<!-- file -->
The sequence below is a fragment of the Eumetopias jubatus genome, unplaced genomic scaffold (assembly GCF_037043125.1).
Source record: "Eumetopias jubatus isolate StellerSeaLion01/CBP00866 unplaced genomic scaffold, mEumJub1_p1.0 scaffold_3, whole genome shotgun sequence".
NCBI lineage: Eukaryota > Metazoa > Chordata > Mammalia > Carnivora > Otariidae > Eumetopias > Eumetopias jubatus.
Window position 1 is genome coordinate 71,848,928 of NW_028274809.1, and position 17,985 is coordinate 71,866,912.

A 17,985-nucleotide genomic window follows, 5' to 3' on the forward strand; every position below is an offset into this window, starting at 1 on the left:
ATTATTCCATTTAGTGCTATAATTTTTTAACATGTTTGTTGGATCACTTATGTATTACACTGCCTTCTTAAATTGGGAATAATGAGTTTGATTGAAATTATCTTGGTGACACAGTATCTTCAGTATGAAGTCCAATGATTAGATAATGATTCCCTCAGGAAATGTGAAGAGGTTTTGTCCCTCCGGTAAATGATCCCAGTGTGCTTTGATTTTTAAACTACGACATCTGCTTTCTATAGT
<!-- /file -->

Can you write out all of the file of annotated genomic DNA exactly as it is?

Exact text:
The sequence below is a fragment of the Eumetopias jubatus genome, unplaced genomic scaffold (assembly GCF_037043125.1).
Source record: "Eumetopias jubatus isolate StellerSeaLion01/CBP00866 unplaced genomic scaffold, mEumJub1_p1.0 scaffold_3, whole genome shotgun sequence".
NCBI lineage: Eukaryota > Metazoa > Chordata > Mammalia > Carnivora > Otariidae > Eumetopias > Eumetopias jubatus.
Window position 1 is genome coordinate 71,848,928 of NW_028274809.1, and position 17,985 is coordinate 71,866,912.

A 17,985-nucleotide genomic window follows, 5' to 3' on the forward strand; every position below is an offset into this window, starting at 1 on the left:
ATTATTCCATTTAGTGCTATAATTTTTTAACATGTTTGTTGGATCACTTATGTATTACACTGCCTTCTTAAATTGGGAATAATGAGTTTGATTGAAATTATCTTGGTGACACAGTATCTTCAGTATGAAGTCCAATGATTAGATAATGATTCCCTCAGGAAATGTGAAGAGGTTTTGTCCCTCCGGTAAATGATCCCAGTGTGCTTTGATTTTTAAACTACGACATCTGCTTTCTATAGT